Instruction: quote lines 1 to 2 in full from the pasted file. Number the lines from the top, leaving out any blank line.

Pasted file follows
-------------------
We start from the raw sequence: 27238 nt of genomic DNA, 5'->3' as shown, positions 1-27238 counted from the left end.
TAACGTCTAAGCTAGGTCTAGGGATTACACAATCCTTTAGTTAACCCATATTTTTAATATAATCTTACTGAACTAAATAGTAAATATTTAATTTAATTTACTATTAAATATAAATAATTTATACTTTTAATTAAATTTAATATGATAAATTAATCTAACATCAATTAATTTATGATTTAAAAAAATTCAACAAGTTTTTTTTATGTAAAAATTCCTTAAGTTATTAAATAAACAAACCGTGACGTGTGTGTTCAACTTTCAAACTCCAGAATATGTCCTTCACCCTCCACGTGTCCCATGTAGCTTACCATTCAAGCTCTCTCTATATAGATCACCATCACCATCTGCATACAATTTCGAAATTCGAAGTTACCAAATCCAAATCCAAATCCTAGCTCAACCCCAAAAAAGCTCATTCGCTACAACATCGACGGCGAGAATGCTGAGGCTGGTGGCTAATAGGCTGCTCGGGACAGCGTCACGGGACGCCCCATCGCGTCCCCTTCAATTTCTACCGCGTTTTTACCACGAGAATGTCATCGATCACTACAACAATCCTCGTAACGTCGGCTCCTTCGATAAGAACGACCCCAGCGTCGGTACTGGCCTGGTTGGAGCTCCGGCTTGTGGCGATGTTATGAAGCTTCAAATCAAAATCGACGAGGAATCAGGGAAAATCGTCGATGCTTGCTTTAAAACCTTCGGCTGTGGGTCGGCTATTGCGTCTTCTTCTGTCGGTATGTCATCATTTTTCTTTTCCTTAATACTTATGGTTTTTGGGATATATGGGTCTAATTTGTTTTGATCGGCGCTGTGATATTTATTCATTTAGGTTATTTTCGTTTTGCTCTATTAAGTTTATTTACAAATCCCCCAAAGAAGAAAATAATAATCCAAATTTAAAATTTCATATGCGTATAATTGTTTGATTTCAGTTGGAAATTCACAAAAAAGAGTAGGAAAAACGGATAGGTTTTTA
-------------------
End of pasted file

We start from the raw sequence: 27238 nt of genomic DNA, 5'->3' as shown, positions 1-27238 counted from the left end.
TAACGTCTAAGCTAGGTCTAGGGATTACACAATCCTTTAGTTAACCCATATTTTTAATATAATCTTACTGAACTAAATAGTAAATATTTAATTTAATTTACTATTAAATATAAATAATTTATACTTTTAATTAAATTTAATATGATAAATTAATCTAACATCAATTAATTTATGATTTAAAAAAATTCAACAAGTTTTTTTTATGTAAAAATTCCTTAAGTTATTAAATAAACAAACCGTGACGTGTGTGTTCAACTTTCAAACTCCAGAATATGTCCTTCACCCTCCACGTGTCCCATGTAGCTTACCATTCAAGCTCTCTCTATATAGATCACCATCACCATCTGCATACAATTTCGAAATTCGAAGTTACCAAATCCAAATCCAAATCCTAGCTCAACCCCAAAAAAGCTCATTCGCTACAACATCGACGGCGAGAATGCTGAGGCTGGTGGCTAATAGGCTGCTCGGGACAGCGTCACGGGACGCCCCATCGCGTCCCCTTCAATTTCTACCGCGTTTTTACCACGAGAATGTCATCGATCACTACAACAATCCTCGTAACGTCGGCTCCTTCGATAAGAACGACCCCAGCGTCGGTACTGGCCTGGTTGGAGCTCCGGCTTGTGGCGATGTTATGAAGCTTCAAATCAAAATCGACGAGGAATCAGGGAAAATCGTCGATGCTTGCTTTAAAACCTTCGGCTGTGGGTCGGCTATTGCGTCTTCTTCTGTCGGTATGTCATCATTTTTCTTTTCCTTAATACTTATGGTTTTTGGGATATATGGGTCTAATTTGTTTTGATCGGCGCTGTGATATTTATTCATTTAGGTTATTTTCGTTTTGCTCTATTAAGTTTATTTACAAATCCCCCAAAGAAGAAAATAATAATCCAAATTTAAAATTTCATATGCGTATAATTGTTTGATTTCAGTTGGAAATTCACAAAAAAGAGTAGGAAAAACGGATAGGTTTTTA